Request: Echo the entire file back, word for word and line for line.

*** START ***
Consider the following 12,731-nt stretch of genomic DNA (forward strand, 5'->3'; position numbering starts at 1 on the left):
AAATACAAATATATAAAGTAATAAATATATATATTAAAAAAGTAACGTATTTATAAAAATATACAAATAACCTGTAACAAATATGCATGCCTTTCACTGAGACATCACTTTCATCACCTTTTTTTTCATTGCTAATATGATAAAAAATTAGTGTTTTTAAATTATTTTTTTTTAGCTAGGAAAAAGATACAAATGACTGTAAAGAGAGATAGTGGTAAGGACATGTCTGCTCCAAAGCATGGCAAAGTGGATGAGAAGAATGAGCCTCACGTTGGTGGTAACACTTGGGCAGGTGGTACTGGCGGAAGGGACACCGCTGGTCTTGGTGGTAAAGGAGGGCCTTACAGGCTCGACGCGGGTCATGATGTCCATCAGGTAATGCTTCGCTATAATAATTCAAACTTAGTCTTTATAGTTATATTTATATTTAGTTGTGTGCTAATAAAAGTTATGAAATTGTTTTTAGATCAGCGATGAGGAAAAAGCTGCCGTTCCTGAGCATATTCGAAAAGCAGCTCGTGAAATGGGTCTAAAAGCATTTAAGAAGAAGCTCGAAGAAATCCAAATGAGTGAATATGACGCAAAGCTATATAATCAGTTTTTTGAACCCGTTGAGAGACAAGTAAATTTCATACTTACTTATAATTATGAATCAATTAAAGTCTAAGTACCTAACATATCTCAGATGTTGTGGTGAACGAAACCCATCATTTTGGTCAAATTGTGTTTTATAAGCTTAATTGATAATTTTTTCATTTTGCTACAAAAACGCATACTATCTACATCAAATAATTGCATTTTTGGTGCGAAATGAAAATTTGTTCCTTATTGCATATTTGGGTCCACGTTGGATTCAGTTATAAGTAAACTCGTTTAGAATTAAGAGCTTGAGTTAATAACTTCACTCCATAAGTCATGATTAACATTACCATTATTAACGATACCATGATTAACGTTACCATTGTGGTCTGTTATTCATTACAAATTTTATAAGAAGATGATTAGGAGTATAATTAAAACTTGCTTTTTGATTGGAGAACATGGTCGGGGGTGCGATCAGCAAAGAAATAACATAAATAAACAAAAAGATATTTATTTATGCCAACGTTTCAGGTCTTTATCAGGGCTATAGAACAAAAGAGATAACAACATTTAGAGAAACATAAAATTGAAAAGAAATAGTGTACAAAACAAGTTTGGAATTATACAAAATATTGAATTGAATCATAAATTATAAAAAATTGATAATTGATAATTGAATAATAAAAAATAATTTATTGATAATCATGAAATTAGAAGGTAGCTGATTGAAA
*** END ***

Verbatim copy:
Consider the following 12,731-nt stretch of genomic DNA (forward strand, 5'->3'; position numbering starts at 1 on the left):
AAATACAAATATATAAAGTAATAAATATATATATTAAAAAAGTAACGTATTTATAAAAATATACAAATAACCTGTAACAAATATGCATGCCTTTCACTGAGACATCACTTTCATCACCTTTTTTTTCATTGCTAATATGATAAAAAATTAGTGTTTTTAAATTATTTTTTTTTAGCTAGGAAAAAGATACAAATGACTGTAAAGAGAGATAGTGGTAAGGACATGTCTGCTCCAAAGCATGGCAAAGTGGATGAGAAGAATGAGCCTCACGTTGGTGGTAACACTTGGGCAGGTGGTACTGGCGGAAGGGACACCGCTGGTCTTGGTGGTAAAGGAGGGCCTTACAGGCTCGACGCGGGTCATGATGTCCATCAGGTAATGCTTCGCTATAATAATTCAAACTTAGTCTTTATAGTTATATTTATATTTAGTTGTGTGCTAATAAAAGTTATGAAATTGTTTTTAGATCAGCGATGAGGAAAAAGCTGCCGTTCCTGAGCATATTCGAAAAGCAGCTCGTGAAATGGGTCTAAAAGCATTTAAGAAGAAGCTCGAAGAAATCCAAATGAGTGAATATGACGCAAAGCTATATAATCAGTTTTTTGAACCCGTTGAGAGACAAGTAAATTTCATACTTACTTATAATTATGAATCAATTAAAGTCTAAGTACCTAACATATCTCAGATGTTGTGGTGAACGAAACCCATCATTTTGGTCAAATTGTGTTTTATAAGCTTAATTGATAATTTTTTCATTTTGCTACAAAAACGCATACTATCTACATCAAATAATTGCATTTTTGGTGCGAAATGAAAATTTGTTCCTTATTGCATATTTGGGTCCACGTTGGATTCAGTTATAAGTAAACTCGTTTAGAATTAAGAGCTTGAGTTAATAACTTCACTCCATAAGTCATGATTAACATTACCATTATTAACGATACCATGATTAACGTTACCATTGTGGTCTGTTATTCATTACAAATTTTATAAGAAGATGATTAGGAGTATAATTAAAACTTGCTTTTTGATTGGAGAACATGGTCGGGGGTGCGATCAGCAAAGAAATAACATAAATAAACAAAAAGATATTTATTTATGCCAACGTTTCAGGTCTTTATCAGGGCTATAGAACAAAAGAGATAACAACATTTAGAGAAACATAAAATTGAAAAGAAATAGTGTACAAAACAAGTTTGGAATTATACAAAATATTGAATTGAATCATAAATTATAAAAAATTGATAATTGATAATTGAATAATAAAAAATAATTTATTGATAATCATGAAATTAGAAGGTAGCTGATTGAAA